Controlled Burning by Barbara Edwards

IMG_0044There are so many things to see when you travel. We left our campsite early one morning and noticed smoke hovering over St. George Island.

Forest fires are common in Florida. Wild fires ravaged the swamps and land for centuries before the area was settled. The thick dry brush is ignited by lightning. The fires kept the brush low and allowed animals to find food and shelter. IMG_0058

The federal government decided they knew better than nature and insisted all forest fires be fought until extinguished. This national policy resulted in millions of acres being prime for huge fires. Firefighters lost their lives when the brush exploded in violent bursts. Finally the policy changed to clearing brush by cutting, and in many areas, by controlled burns.IMG_0063

Park Manager

The park rangers were in the process of controlled burning of the overgrowth. This is important for the safety of the residents. St. George Island is on the North American bird migration route and the birds managed before people when the barrier island was swept by natural burning every four or five years.

Ranger Melody

The rangers burn in controlled sections when the wind and humidity are right. Over the course of several years all the wild sections are burned to spurt regrowth.









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Back on Saint George Island by Barbara Edwards

Blue HeronAlthough we are also  back, I mean the Blue Herons are here. Their rookery was destroyed by last summer’s storms and I’ve been waiting to see if they would rebuild.  The Rangers told me the fresh-water ponds were low because it hadn’t rained for six months. Until we arrived that it. Two inches of rain fell as a precursor to the snow storm up North.

This morning I saw a Blue Heron carrying  a large twig in its beak. It circled gracefully before landing on a branch high in a tree. I could barely make out the pile of branches it was forming into a nest. Nice to know nature has a way of overcoming problems. I’ve counted six birds early in the morning when I walk Dixie.

I also learned the reason they encourage cleaning up after your dog is because the smell will frighten away the wild birds. I’m glad I was already being a good camper.

The island is on the migratory route for hundreds of species of birds and sometimes the noise from them is deafening. I’m not a bird expert but I love to see them.  A number of campers are also birdwatchers. I have the Audubon Bird Book so when I get a good look I can identify them.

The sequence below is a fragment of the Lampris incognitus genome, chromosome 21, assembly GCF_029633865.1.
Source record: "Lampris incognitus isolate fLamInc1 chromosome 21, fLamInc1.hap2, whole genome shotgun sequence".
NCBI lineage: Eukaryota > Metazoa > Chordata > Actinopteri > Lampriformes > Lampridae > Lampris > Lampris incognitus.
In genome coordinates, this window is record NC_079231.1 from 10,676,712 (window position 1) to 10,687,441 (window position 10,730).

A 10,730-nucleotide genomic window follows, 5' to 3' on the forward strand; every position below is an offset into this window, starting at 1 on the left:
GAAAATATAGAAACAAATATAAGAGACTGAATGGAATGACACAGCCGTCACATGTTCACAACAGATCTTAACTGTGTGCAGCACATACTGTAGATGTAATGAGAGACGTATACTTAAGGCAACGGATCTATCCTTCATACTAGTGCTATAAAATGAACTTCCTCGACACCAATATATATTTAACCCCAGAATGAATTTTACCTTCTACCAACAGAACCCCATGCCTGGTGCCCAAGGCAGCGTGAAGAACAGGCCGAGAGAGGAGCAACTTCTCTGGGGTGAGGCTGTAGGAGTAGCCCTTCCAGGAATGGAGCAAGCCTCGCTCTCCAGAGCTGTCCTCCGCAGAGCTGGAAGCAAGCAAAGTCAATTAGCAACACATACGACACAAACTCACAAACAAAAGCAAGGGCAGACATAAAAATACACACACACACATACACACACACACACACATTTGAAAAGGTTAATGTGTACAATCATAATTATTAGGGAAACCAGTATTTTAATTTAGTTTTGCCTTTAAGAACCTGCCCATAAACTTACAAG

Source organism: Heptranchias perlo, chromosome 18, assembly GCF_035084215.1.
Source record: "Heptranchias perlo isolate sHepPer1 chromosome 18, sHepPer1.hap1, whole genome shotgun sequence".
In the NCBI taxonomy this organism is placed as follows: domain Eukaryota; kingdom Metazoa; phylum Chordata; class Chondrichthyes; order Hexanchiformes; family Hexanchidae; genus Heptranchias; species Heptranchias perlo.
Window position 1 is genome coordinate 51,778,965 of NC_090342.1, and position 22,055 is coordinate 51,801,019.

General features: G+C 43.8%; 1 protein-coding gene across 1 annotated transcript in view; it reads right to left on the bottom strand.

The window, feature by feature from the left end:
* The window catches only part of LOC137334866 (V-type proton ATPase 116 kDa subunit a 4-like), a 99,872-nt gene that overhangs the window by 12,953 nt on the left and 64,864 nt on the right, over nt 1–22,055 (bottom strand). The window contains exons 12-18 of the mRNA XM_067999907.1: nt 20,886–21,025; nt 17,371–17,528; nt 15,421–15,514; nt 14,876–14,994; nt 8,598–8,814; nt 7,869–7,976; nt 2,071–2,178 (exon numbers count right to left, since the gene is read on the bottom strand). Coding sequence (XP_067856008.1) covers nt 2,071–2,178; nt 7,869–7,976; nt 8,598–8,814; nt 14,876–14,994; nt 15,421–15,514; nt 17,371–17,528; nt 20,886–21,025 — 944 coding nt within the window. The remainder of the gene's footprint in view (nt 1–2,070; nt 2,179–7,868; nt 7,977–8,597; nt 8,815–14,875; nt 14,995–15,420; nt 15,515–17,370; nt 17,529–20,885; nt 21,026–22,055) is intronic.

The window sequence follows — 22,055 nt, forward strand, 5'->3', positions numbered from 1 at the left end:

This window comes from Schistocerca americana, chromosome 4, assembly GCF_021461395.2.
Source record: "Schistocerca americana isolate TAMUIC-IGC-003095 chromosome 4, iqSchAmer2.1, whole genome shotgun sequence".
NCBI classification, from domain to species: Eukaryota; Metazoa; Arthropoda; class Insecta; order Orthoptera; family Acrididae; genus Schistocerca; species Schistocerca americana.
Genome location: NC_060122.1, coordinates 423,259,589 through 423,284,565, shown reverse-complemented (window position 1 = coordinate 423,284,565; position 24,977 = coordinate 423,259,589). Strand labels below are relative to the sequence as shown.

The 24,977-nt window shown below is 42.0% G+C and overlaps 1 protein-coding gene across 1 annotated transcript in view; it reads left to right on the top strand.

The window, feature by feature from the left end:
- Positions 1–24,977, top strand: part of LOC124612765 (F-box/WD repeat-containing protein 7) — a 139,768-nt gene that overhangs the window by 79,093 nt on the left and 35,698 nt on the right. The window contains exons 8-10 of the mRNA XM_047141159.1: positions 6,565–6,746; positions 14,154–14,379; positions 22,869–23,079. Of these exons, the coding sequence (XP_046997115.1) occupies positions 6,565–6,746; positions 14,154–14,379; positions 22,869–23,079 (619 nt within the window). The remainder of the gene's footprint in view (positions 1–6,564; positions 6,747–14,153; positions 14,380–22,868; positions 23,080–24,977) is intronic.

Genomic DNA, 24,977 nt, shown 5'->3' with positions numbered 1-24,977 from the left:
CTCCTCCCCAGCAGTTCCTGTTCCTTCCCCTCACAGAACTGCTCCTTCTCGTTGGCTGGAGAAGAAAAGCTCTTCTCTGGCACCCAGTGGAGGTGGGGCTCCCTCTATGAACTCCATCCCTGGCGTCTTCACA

I did recognize a Bald Eagle circling overhead. He’s nesting on the other side of the bay.

Last fall the Rangers finally had a chance to do a controlled burn out here. The brush was so thick it was a definite fire hazard, but everything has to be right. I wondered if the blackened tree trunk and scorched ground would recover. Controlled burn on Saint George Island

To my delight, ferns and other plants have poked green up along the paths.

The birds have found scorched pine cones to pick at and lots of bugs. Did you know many pines need to have the cones burned before they will sprout?

The biggest change is along the beach. Although the hurricane was considered mild it did a tremendous amount of change. In places the beach  is narrower. The dunes closest to the water were resculpted or removed.  The area where I saw the turtle eggs is almost flat.

The dunes were scraped free of vegetation on the windward side and some dunes IMG_0003further from the beach are higher.

Not too many shells are washed up whole since the bottom has changed, but I love to walk the beach. The water is warm enough to wade. The wind blows the sand and whips a foamy froth on the waves. The sun feels like a blessing. My writing is going well as I relax into that wonderful Southern mode.

I’m so glad to be back.

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